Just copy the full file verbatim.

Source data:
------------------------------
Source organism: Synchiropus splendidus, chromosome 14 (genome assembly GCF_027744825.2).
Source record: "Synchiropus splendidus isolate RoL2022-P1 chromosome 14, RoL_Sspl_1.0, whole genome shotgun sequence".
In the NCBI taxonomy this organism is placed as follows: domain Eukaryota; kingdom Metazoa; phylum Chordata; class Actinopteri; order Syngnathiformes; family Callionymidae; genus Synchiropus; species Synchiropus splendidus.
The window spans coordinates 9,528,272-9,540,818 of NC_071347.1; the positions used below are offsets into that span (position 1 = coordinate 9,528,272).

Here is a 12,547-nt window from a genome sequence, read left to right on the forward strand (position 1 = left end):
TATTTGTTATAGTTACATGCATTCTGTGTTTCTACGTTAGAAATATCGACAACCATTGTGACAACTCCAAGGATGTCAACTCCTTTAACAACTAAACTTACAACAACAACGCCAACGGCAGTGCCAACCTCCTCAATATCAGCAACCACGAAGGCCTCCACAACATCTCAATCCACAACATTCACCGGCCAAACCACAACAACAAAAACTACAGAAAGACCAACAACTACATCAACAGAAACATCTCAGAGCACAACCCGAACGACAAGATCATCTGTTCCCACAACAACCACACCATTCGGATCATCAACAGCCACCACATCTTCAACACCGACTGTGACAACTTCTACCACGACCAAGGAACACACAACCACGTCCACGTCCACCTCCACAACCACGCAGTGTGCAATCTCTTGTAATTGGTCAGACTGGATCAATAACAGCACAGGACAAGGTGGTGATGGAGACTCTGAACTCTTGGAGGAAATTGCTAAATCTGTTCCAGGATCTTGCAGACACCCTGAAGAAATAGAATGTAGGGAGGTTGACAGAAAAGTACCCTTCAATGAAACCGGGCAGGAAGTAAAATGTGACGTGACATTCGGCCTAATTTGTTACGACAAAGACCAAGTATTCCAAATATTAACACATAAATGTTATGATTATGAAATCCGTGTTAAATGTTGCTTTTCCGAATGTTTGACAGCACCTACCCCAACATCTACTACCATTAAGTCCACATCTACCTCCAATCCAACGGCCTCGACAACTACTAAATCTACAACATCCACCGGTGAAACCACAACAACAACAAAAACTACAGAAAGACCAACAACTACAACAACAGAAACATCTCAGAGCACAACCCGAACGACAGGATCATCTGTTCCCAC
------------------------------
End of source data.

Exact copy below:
Source organism: Synchiropus splendidus, chromosome 14 (genome assembly GCF_027744825.2).
Source record: "Synchiropus splendidus isolate RoL2022-P1 chromosome 14, RoL_Sspl_1.0, whole genome shotgun sequence".
In the NCBI taxonomy this organism is placed as follows: domain Eukaryota; kingdom Metazoa; phylum Chordata; class Actinopteri; order Syngnathiformes; family Callionymidae; genus Synchiropus; species Synchiropus splendidus.
The window spans coordinates 9,528,272-9,540,818 of NC_071347.1; the positions used below are offsets into that span (position 1 = coordinate 9,528,272).

Here is a 12,547-nt window from a genome sequence, read left to right on the forward strand (position 1 = left end):
TATTTGTTATAGTTACATGCATTCTGTGTTTCTACGTTAGAAATATCGACAACCATTGTGACAACTCCAAGGATGTCAACTCCTTTAACAACTAAACTTACAACAACAACGCCAACGGCAGTGCCAACCTCCTCAATATCAGCAACCACGAAGGCCTCCACAACATCTCAATCCACAACATTCACCGGCCAAACCACAACAACAAAAACTACAGAAAGACCAACAACTACATCAACAGAAACATCTCAGAGCACAACCCGAACGACAAGATCATCTGTTCCCACAACAACCACACCATTCGGATCATCAACAGCCACCACATCTTCAACACCGACTGTGACAACTTCTACCACGACCAAGGAACACACAACCACGTCCACGTCCACCTCCACAACCACGCAGTGTGCAATCTCTTGTAATTGGTCAGACTGGATCAATAACAGCACAGGACAAGGTGGTGATGGAGACTCTGAACTCTTGGAGGAAATTGCTAAATCTGTTCCAGGATCTTGCAGACACCCTGAAGAAATAGAATGTAGGGAGGTTGACAGAAAAGTACCCTTCAATGAAACCGGGCAGGAAGTAAAATGTGACGTGACATTCGGCCTAATTTGTTACGACAAAGACCAAGTATTCCAAATATTAACACATAAATGTTATGATTATGAAATCCGTGTTAAATGTTGCTTTTCCGAATGTTTGACAGCACCTACCCCAACATCTACTACCATTAAGTCCACATCTACCTCCAATCCAACGGCCTCGACAACTACTAAATCTACAACATCCACCGGTGAAACCACAACAACAACAAAAACTACAGAAAGACCAACAACTACAACAACAGAAACATCTCAGAGCACAACCCGAACGACAGGATCATCTGTTCCCAC